THE FIRST time he was on the golf course, the second watching snooker on television, the fourth working out in the gym. The third time Manchester United clinched the title under his management, Alex Ferguson was at least in the dug-out but it was at Middlesbrough.
This weekend, at last, United and their manager finally have the chance to secure the championship, their fifth this decade, in front of their own fans. "The thing I wanted most when I came to Old Trafford," Ferguson said yesterday, "was to win the title: that had to happen. The second was to win it at Old Trafford, in front of our own fans, to win a clincher: that hasn't happened yet."
It will if United beat Tottenham tomorrow afternoon or, failing that, match whatever result Arsenal achieve at home to Aston Villa. For the third time in five seasons the Premiership has gone to the wire and United, as usual, are involved.
In 1995 they were held at Upton Park by West Ham, allowing Blackburn to take the title despite losing at Liverpool. The following year victory at Middlesbrough kept them beyond Newcastle United.
"It's a test of nerve but I trust them," said Ferguson of his team.
"Going into the match I've only got to look at what they have achieved this season, they way they've responded to the big games, Inter Milan, Juventus, Arsenal in the Cup, all matches when they had to perform. This is now one of those matches and they have never let me down. I believe in them and, more important, they believe in themselves, that was the case even at 2-0 down in Turin."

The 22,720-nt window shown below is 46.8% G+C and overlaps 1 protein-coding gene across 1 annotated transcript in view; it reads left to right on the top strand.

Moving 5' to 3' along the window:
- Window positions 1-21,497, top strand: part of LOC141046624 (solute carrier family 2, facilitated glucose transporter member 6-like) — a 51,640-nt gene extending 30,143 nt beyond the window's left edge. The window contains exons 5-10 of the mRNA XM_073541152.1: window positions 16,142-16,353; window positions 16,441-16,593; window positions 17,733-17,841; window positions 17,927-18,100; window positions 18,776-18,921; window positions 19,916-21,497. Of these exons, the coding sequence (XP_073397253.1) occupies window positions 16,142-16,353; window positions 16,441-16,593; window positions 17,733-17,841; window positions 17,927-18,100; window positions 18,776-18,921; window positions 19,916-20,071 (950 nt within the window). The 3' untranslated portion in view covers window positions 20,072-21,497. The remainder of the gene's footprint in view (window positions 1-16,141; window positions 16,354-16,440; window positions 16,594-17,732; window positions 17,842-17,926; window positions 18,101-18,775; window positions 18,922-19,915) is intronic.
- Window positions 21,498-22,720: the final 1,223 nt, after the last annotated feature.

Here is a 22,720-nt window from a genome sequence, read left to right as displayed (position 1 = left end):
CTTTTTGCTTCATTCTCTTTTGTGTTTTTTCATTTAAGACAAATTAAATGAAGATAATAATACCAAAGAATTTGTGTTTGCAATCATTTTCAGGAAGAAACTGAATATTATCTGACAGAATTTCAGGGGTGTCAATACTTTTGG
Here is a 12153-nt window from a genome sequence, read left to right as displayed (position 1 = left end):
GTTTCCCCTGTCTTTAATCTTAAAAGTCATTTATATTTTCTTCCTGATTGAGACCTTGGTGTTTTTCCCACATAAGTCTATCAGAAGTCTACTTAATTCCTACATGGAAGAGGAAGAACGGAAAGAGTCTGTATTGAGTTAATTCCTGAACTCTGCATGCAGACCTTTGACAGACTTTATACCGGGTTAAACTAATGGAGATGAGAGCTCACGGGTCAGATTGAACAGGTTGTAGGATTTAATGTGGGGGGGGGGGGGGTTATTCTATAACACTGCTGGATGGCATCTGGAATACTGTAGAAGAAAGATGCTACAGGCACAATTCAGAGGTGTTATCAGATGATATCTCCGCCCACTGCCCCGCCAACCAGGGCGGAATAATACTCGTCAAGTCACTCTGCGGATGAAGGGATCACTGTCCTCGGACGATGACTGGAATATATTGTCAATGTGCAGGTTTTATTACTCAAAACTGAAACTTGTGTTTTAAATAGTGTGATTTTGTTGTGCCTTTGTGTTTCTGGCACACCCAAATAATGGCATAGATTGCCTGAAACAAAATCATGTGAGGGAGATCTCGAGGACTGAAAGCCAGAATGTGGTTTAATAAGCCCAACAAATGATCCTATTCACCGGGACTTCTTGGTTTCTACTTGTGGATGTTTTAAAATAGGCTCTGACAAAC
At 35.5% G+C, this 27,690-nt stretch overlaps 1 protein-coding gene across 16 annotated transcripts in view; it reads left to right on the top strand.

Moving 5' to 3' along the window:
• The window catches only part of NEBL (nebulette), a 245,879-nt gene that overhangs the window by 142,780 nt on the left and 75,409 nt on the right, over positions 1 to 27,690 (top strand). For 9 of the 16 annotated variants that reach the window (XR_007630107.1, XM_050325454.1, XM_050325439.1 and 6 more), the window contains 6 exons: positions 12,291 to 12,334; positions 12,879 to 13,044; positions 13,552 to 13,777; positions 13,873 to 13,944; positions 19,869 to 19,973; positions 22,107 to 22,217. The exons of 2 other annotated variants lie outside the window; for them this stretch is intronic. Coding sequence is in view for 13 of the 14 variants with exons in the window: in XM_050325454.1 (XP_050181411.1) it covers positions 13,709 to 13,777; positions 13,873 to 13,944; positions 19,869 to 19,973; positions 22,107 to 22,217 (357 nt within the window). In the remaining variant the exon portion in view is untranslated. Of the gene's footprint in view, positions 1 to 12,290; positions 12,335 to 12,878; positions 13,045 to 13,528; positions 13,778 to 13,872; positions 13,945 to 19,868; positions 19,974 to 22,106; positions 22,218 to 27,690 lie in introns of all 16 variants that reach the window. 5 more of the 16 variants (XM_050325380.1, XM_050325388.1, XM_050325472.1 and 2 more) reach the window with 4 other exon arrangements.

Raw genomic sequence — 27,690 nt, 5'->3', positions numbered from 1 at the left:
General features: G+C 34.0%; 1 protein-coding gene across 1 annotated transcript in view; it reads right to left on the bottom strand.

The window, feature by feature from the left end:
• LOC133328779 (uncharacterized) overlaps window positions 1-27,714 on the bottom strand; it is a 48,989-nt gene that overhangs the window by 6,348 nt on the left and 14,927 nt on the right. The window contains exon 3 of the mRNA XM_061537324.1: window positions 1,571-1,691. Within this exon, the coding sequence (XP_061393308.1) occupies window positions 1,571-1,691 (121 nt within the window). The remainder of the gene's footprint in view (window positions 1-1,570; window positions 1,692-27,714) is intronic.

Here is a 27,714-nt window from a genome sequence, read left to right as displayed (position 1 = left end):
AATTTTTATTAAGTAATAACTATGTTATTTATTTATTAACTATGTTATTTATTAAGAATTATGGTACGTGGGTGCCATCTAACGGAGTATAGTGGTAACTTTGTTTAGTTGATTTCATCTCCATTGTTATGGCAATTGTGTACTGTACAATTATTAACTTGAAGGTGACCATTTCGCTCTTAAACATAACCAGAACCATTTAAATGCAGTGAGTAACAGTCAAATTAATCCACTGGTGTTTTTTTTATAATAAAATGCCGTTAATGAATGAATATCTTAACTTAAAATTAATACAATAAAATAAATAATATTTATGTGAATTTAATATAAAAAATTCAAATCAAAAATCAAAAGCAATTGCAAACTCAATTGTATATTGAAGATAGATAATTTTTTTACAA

He added, more circumspectly: "Spurs are hard to beat and they can be stubborn when they put their mind to it so. We're favourites but anything can happen."
The days when teams played such matches in isolation are long gone, with transistor radios keeping everyone at Old Trafford and Highbury informed of the other club's progress. "They are bound to hear other scores," Ferguson said of his players. "The important thing is that they keep their concentration."
He added: "I have experienced winning the title at home once, with Aberdeen in 1985, and it is a great feeling."
On that occasion, however, Aberdeen were well clear, their 1-1 draw with Celtic securing the title with two games left. This time it is much closer and much tenser.
Roy Keane, United's combative midfielder, has a bruised ankle but is likely to be involved at Old Trafford, though not necessarily as a starter. Jaap Stam, the club's pounds 10m centre-half who has an Achilles' heel problem, is expected to play from the start, however.
At Highbury, where United's least favourite referee, David Elleray, is in charge, Arsenal are without Nigel Winterburn, who suffered a broken nose at Leeds in midweek. Nelson Vivas, despite being blamed by the manager, Arsene Wenger, for conceding Leeds' winner, should deputise.
"We have to be totally concentrated on our own job and, besides, the crowd will let us know how Tottenham are doing," Wenger said yesterday. "It is a strange situation but all our supporters will become Spurs fans for a day as well."
The title is United's, to win or lose. Victory could set up a unique treble which, Sir Bobby Charlton said yesterday, would make the present United team "arguably the best there's ever been". Charlton, a World and European Cup winner, added: "I've never had a sense of anticipation like this."
Join our new commenting forum
Join thought-provoking conversations, follow other Independent readers and see their replies